S&P Cuts WaMu, Cites Breakup Concerns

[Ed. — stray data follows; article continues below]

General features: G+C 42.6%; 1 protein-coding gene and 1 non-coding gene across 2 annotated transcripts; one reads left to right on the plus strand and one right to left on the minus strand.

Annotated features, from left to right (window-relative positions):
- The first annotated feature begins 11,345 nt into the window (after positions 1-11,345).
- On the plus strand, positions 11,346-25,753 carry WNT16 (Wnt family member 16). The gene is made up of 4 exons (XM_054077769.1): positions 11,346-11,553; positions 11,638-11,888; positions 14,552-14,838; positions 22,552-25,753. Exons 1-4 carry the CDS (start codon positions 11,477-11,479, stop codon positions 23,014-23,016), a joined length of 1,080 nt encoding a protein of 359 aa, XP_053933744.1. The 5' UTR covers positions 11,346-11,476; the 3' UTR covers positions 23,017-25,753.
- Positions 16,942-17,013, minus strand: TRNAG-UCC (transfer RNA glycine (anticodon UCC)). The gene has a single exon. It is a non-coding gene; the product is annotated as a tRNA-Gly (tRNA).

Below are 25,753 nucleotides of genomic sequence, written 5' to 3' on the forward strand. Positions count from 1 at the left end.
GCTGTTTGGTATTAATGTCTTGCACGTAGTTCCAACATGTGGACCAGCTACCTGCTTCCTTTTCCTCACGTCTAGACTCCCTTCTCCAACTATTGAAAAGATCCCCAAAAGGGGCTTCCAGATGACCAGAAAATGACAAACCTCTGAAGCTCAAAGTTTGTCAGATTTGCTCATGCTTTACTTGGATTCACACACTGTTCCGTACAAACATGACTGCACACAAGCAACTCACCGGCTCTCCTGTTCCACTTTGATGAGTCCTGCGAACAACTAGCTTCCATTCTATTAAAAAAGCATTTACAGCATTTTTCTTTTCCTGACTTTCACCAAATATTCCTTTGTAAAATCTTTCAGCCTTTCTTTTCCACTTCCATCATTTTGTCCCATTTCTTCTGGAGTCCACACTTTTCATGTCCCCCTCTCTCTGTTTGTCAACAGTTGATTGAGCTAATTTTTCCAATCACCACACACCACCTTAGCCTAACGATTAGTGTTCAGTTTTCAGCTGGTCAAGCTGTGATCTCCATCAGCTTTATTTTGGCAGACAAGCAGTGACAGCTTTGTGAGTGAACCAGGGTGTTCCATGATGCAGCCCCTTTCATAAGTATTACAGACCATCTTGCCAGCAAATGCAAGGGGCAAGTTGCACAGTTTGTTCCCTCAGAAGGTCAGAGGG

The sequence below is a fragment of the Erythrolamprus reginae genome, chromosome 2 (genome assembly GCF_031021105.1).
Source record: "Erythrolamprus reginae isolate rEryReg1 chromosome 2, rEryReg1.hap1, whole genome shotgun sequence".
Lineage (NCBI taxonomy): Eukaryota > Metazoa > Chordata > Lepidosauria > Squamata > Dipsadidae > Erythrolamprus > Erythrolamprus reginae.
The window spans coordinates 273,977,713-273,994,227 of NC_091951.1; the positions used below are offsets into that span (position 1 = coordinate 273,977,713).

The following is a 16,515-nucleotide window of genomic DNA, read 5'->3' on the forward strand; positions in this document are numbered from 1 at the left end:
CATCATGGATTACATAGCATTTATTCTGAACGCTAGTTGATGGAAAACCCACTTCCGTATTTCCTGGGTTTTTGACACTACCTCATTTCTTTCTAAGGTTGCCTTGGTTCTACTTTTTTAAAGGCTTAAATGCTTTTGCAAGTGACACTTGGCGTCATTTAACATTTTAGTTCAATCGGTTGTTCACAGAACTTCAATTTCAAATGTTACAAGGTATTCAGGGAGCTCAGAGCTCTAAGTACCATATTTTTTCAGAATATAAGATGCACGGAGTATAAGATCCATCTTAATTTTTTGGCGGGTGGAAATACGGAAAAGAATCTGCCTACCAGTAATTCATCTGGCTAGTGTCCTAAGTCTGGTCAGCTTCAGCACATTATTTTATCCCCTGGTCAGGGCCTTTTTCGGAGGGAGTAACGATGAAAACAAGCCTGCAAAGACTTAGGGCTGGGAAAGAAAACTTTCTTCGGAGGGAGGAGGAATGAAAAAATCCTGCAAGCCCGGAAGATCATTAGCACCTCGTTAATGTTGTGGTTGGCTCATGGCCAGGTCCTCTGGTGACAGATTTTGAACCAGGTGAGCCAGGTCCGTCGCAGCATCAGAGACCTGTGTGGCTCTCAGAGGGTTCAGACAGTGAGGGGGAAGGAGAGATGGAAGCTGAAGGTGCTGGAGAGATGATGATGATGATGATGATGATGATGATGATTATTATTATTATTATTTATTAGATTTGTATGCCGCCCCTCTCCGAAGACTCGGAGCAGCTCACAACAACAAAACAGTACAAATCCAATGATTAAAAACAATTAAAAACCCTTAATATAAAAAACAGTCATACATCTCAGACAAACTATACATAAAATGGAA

Woes are clearly mounting for troubled thrift Washington Mutual (WM), which saw Standard and Poor’s Ratings Services cut its ratings on the Seattle-based thrift further into junk territory on Wednesday, following an earlier ratings cut by rival agency Moody’s Investors Service earlier this week. S&P said it had lowered its counterparty credit rating on Washington Mutual Inc. to ‘CCC/C’ from a prior rating at ‘BB-/B,’ and cut its rating on preferred shares at the bank. But S&P did affirm the ‘BBB-/A-3’ counterparty credit rating on Washington Mutual Bank because of the breadth of its retail franchise — the one strength to WaMu that has potential investors positioning for a potential purchase. Moody’s went further and had already cut the bank’s counterparty credit rating earlier in the week, as well, citing “severe asset quality issues which are depleting its capital base and leading to an erosion of its franchise.” For its part, S&P said that it was concerned that a breakup of the bank holding company would adversely affect creditors. “The downgrade was due to the increased likelihood that a potential sale of the company may not involve the whole company, which increases the risk of default for holding company creditors,” said Standard & Poor’s credit analyst Victoria Wagner, in a press statement. S&P said that a partial sale of the bank would expose holding company creditors to losses, because the assets at the holding company are not sufficient to cover the full repayment of the $14.4 billion of rated unsecured debt outstanding. Earlier this week, a source close to the FDIC suggested to HW that regulators were putting pressure on WaMu to find a deal before Friday; the bank reportedly has many suitors, including Wells Fargo & Co. (WFC) and Citigroup Inc. (C), but most are pressing for government assistance in any deal. Our sources suggested it was likely that a purchaser would allow the thrift to fail, and purchase the “good” parts of WaMu while leaving the FDIC to manage the “toxic waste.” That toxic waste includes plenty of residential mortgages. WaMu’s $231.1 billion loan portfolio includes $52.9 billion in option ARMs and another $62.5 billion in home equity loans and lines of credit. Total nonperforming assets jumped to $11.2 billion at the end of the second quarter, up 22 percent from the first quarter and nearly three times the NPAs recorded one year earlier. Shares in Washington Mutual were at $3.12, off 2.34 percent, when this story was published. Disclosure: The author held no relevant positions when this story was published. Indirect holdings may exist via mutual fund investments. HW reporters and writers follow a strict disclosure policy, the first in the mortgage trade.

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